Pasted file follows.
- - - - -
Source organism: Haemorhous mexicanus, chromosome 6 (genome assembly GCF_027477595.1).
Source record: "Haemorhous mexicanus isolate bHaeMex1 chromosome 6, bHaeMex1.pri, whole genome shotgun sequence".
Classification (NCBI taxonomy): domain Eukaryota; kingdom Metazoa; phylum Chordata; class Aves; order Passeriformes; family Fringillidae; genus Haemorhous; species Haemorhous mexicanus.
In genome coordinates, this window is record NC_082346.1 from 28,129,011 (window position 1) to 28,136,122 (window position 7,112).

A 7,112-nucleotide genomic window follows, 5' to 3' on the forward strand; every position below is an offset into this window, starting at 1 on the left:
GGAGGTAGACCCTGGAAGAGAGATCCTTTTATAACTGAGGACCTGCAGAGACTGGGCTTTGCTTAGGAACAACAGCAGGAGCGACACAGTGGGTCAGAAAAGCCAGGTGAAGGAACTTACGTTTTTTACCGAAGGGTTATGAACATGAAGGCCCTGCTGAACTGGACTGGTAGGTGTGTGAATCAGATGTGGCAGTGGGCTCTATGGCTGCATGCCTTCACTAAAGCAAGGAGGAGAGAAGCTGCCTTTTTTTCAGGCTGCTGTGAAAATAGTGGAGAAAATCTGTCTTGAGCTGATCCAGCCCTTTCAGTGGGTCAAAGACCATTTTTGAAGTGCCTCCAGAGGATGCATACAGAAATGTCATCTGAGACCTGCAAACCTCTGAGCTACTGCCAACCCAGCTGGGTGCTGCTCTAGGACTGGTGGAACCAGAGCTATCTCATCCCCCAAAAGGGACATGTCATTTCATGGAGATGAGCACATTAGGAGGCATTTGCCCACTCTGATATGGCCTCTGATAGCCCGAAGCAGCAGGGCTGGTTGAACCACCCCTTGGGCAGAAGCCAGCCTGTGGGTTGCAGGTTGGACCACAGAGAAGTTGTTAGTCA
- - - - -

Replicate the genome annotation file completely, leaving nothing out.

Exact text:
Source organism: Haemorhous mexicanus, chromosome 6 (genome assembly GCF_027477595.1).
Source record: "Haemorhous mexicanus isolate bHaeMex1 chromosome 6, bHaeMex1.pri, whole genome shotgun sequence".
Classification (NCBI taxonomy): domain Eukaryota; kingdom Metazoa; phylum Chordata; class Aves; order Passeriformes; family Fringillidae; genus Haemorhous; species Haemorhous mexicanus.
In genome coordinates, this window is record NC_082346.1 from 28,129,011 (window position 1) to 28,136,122 (window position 7,112).

A 7,112-nucleotide genomic window follows, 5' to 3' on the forward strand; every position below is an offset into this window, starting at 1 on the left:
GGAGGTAGACCCTGGAAGAGAGATCCTTTTATAACTGAGGACCTGCAGAGACTGGGCTTTGCTTAGGAACAACAGCAGGAGCGACACAGTGGGTCAGAAAAGCCAGGTGAAGGAACTTACGTTTTTTACCGAAGGGTTATGAACATGAAGGCCCTGCTGAACTGGACTGGTAGGTGTGTGAATCAGATGTGGCAGTGGGCTCTATGGCTGCATGCCTTCACTAAAGCAAGGAGGAGAGAAGCTGCCTTTTTTTCAGGCTGCTGTGAAAATAGTGGAGAAAATCTGTCTTGAGCTGATCCAGCCCTTTCAGTGGGTCAAAGACCATTTTTGAAGTGCCTCCAGAGGATGCATACAGAAATGTCATCTGAGACCTGCAAACCTCTGAGCTACTGCCAACCCAGCTGGGTGCTGCTCTAGGACTGGTGGAACCAGAGCTATCTCATCCCCCAAAAGGGACATGTCATTTCATGGAGATGAGCACATTAGGAGGCATTTGCCCACTCTGATATGGCCTCTGATAGCCCGAAGCAGCAGGGCTGGTTGAACCACCCCTTGGGCAGAAGCCAGCCTGTGGGTTGCAGGTTGGACCACAGAGAAGTTGTTAGTCA